The group are actively engaged in the engineering of bioelectronic interfaces through the use of specific interfacial chemistry and / or protein chemistry (genetic or otherwise). In some cases this is specifically to maximise the electronic coupling to underlying transducing surfaces. In others such tools are utilised in establishing highly specific diagnostic assays and maximising the binding interactions with target proteins.
Receptive interfaces have ranged from those based on antibodies and functionalised nucleic acids to those based on peptide inserts into scaffolds (aptamers or Affimers).
To date exceptionally effective assays for CRP, insulin and a Parkinsons marker have been established.
See, for example, Anal. Chem., 2007, 79, 1089-1096, Anal. Chem., 2009, 81, 9, 3314-3320, Anal. Chem., 2010, 82, 2010, 3531-3536, Anal. Chem., 2012, 84, 15, 6553-6560, Biosensors and Bioelectronics, 2013, 39, 94-98, Biosensors and Bioelectronics, 2013, 39, 21-25, Chemical Science, 2012, 3 (12), 3468 – 3473, Anal. Chem., 2013, 85, 4129-4134, Chem. Soc. Rev., 2013, 42, 13, 5944-5962, Biosensors and Bioelectronics, 2013, 50, 437-440.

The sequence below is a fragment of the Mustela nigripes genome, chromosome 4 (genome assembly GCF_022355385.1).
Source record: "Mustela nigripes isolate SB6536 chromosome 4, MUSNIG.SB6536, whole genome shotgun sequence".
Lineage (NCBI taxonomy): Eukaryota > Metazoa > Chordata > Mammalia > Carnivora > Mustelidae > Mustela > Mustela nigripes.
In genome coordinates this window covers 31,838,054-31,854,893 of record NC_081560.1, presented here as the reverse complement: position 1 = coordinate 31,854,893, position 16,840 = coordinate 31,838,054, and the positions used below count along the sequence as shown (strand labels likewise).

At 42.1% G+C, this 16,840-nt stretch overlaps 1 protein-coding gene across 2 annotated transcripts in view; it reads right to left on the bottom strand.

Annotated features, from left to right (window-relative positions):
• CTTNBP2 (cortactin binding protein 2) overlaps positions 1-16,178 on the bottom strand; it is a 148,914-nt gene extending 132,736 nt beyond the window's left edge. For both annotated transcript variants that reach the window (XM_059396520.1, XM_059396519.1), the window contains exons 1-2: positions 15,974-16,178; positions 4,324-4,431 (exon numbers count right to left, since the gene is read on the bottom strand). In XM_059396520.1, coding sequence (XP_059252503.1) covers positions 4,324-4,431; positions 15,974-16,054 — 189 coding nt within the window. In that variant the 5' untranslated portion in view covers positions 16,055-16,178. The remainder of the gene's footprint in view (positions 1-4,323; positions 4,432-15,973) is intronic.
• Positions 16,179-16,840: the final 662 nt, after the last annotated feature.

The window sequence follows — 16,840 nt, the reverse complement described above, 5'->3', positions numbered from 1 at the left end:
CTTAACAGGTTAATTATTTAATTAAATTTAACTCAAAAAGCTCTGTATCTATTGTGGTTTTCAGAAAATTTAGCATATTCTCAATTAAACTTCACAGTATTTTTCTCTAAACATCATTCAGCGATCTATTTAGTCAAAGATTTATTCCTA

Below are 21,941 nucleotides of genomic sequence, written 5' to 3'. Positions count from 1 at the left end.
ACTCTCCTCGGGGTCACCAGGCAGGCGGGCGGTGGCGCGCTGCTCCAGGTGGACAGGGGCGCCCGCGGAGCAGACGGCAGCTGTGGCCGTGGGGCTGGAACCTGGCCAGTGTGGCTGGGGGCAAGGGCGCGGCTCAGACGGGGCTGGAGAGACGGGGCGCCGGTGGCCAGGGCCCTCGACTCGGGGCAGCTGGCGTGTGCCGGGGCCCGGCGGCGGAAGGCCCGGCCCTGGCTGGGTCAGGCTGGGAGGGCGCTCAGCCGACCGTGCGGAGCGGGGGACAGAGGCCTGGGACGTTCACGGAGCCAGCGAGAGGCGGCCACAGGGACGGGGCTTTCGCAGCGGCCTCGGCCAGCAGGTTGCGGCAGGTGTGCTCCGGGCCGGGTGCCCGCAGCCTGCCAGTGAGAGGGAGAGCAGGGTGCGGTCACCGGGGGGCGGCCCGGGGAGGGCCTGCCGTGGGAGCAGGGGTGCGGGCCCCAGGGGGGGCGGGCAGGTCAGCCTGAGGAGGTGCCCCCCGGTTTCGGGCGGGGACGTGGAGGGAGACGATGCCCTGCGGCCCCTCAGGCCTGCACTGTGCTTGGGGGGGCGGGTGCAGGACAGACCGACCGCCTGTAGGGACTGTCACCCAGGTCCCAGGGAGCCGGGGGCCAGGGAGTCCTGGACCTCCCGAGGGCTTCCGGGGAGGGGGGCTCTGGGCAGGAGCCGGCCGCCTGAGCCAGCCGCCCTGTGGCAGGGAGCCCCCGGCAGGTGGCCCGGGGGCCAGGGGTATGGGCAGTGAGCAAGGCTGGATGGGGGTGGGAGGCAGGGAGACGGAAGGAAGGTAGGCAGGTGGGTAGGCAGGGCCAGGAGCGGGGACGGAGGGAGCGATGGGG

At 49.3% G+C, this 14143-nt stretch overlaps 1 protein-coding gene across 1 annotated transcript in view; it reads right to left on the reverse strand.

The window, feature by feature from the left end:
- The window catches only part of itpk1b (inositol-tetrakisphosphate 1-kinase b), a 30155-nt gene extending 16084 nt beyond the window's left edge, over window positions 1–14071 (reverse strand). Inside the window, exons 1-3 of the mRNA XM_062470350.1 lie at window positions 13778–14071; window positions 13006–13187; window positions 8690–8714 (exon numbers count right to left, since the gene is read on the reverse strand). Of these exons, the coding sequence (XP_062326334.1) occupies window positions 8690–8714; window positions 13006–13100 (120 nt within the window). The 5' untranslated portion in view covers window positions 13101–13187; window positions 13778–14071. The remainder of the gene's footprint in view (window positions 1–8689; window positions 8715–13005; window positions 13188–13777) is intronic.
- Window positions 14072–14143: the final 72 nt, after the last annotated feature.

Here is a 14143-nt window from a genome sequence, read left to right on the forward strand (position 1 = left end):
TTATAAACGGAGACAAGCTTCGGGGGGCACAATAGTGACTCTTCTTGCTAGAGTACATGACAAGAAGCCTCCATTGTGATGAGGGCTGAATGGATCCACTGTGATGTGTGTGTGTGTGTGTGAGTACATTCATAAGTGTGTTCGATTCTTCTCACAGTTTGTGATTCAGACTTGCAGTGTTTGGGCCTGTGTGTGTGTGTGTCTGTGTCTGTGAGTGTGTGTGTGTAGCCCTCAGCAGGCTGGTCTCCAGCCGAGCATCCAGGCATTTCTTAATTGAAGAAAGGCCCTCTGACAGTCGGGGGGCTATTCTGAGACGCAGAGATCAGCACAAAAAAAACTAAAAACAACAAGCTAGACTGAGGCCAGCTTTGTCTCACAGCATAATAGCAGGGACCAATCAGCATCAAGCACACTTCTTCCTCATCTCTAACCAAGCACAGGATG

In some work, this control has been subsequently utilised in supporting analyses at molecular scales. This has involved, for example, the coupling of optical output to redox state (the imaging of electrochemistry), resonant tunnelling (electrochemical STM), photoinduced proton pumping and, more recently, the density of state mapping by capacitative spectroscopy.